Review: The Ladykillers

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Marva Munson (Irma P.Hall) is a simple woman living in the deep South somewhere along the Bible belt. A widow, she lives at home with her cat Pickles and regularly attends church services on Sunday with a group of her friends. Being a widow and living in a rather large house, she rents a room out to supplement her income and for some human companionship. After kicking out her last tenant for blasting that hippity-hop music and making numerous noise complaints to the police, she finds herself without a tenant. As luck would have it, a mysterious stranger appears on her door step and after some commotion introduces himself as Professor G.H. Dorr Ph.D (Tom Hanks) and it so happens that he's looking to rent a room. The two soon hit it off when Dorr learns of the existence of a root cellar where he and his travelling musicians can practice. However, Dorr is not as he appears, as he's assembled a group of criminals including Gawain MacSam the inside man (Marlon Wayans), Garth Pancake (J.K Simmons), Lump (Ryan Hurst), and an ominous man calling himself The General (Tzi Ma). Together they have a plan to rob the nearby riverboat casino "The Bandit Queen". Their plan involves tunneling through Ms. Munson's basement and into an underground holding room, and taking the money through that way. The only problem is that none of them are highly accomplished criminals and through a series of mistakes they manage to almost get themselves caught. Add to this that Ms. Munson is a more formidable opponent than they originally thought and you get the basis of Joel and Ethan Coen's The Ladykillers.

Loosely based on the screenplay of a 1955 Alec Guinness movie of the same name, Joel and Ethan Coen have updated The Ladykillers for the new millennium. Sharing only minor things in common with its predecessor, this film should not be considered a remake but more of a new take on the previous material. The Coen Brothers, best known for Fargo, The Big Lebowski, O Brother Where Art Thou?, and most recently Intolerable Cruelty, have a history of quirky offbeat comedy, and while this film treads along similar lines, it's probably one of their more mainstream efforts and certainly not anywhere near their best work. The film's screenplay is a difficult one to judge because at times the film is damn near hilarious and at others it drags just a bit too much and becomes bogged down in seemingly unimportant details. As much as I was laughing I was quiet waiting for the next joke. Some of the material that was meant to be funny, including a character with IBS, simply falls flat and the film's third act becomes problematic and boring after the story is seemingly over at around the 65 or 70 minute mark. That said, there are many aspects about the film to like and it's certainly more entertaining than the trailer makes it out to be. One that stands out more than others is the film's dialogue, though some of it can be hard to understand given the various dialects of the characters.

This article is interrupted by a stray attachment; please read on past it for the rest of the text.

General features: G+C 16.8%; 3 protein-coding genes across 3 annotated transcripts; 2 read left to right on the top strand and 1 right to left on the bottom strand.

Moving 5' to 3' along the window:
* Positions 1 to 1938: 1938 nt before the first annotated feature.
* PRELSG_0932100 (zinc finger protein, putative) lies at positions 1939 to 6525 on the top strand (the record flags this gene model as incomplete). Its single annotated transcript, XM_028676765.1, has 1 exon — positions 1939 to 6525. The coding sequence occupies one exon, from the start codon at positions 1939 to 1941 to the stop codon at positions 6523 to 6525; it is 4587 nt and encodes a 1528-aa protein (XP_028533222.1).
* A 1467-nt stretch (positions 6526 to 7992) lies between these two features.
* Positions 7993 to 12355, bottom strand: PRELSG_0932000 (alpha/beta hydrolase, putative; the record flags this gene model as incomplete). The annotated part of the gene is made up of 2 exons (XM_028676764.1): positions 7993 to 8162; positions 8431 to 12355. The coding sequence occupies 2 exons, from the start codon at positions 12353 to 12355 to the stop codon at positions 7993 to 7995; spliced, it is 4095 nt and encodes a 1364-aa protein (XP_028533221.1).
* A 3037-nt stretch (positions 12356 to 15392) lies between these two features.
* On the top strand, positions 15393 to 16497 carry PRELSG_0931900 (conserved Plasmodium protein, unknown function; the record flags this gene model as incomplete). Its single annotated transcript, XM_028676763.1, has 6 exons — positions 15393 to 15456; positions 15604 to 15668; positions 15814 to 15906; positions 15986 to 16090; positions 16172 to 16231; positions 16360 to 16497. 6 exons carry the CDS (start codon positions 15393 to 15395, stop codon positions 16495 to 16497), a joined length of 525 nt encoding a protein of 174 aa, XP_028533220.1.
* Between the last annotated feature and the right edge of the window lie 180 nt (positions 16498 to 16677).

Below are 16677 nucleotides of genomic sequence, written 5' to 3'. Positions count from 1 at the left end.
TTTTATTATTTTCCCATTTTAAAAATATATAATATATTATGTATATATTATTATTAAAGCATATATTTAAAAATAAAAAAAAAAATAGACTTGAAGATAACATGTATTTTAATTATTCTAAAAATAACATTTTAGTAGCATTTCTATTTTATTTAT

The Coen Brothers write strong characters and with the exception of one or two of the more minor parts, that is the case here. Tom Hanks stars in the lead role and does broad comedy for the first time in a decade. Hanks is one of those actors who can throw himself into the part and he does exactly that as G.H. Dorr. Disguised behind makeup and a false set of teeth, Hanks is in good form as the smart-talking but bumbling criminal. He's extremely likable in this role and so in a way you actually root for the guy in the end. Playing his arch nemesis as it were is Irma P. Hall, who actually upstages everyone in her scenes as the no-nonsense church-going Marva. This is one old lady you don't want to cross as she's not afraid to slap you upside the head to get you back on the straight and narrow. Also impressive was Marlon Wayans as the tough talking but street smarts-lacking Gawain, whose use of profanity is extreme but expected. The most disappointing performance comes from J.K Simmons from Oz and Law and Order, whose underwritten Garth Pancake doesn't seem to have any real point to the proceedings. It's like they added him to butt heads with Wayans' Gawain and as a fan of the actor I was disappointed. Coolest character award goes to the silent General who is just too cool for words.

The Ladykillers is a fun comedy that doesn't always hit its mark. It aims high and comes out a bit low. It does feature the typical Coen Brothers dialogue and strong characters, but the story seems considerably underdeveloped and once the big heist happens halfway through the film, there's really nothing left to do. The third act is weak and almost seems to come from a different movie. Strong performances from Hanks, Hall, Wayans, and Tzi Ma make this a watchable popcorn movie and a decent "R" rated comedy. Still, given the tremendous talent involved, I can't help but think this film could have been much better. Tighten up the story, plug a few plot holes, and rely more on strong dialogue than dumb site gags and potty jokes, and The Ladykillers would be that much better. Still worth seeing for the performances alone, I'll give a light recommendation to The Ladykillers.

Mark McLeod has always loved film. In addition to his roles with, Mark also works on many film promotion projects in Vancouver, BC, through his company, Mark McLeod PR.

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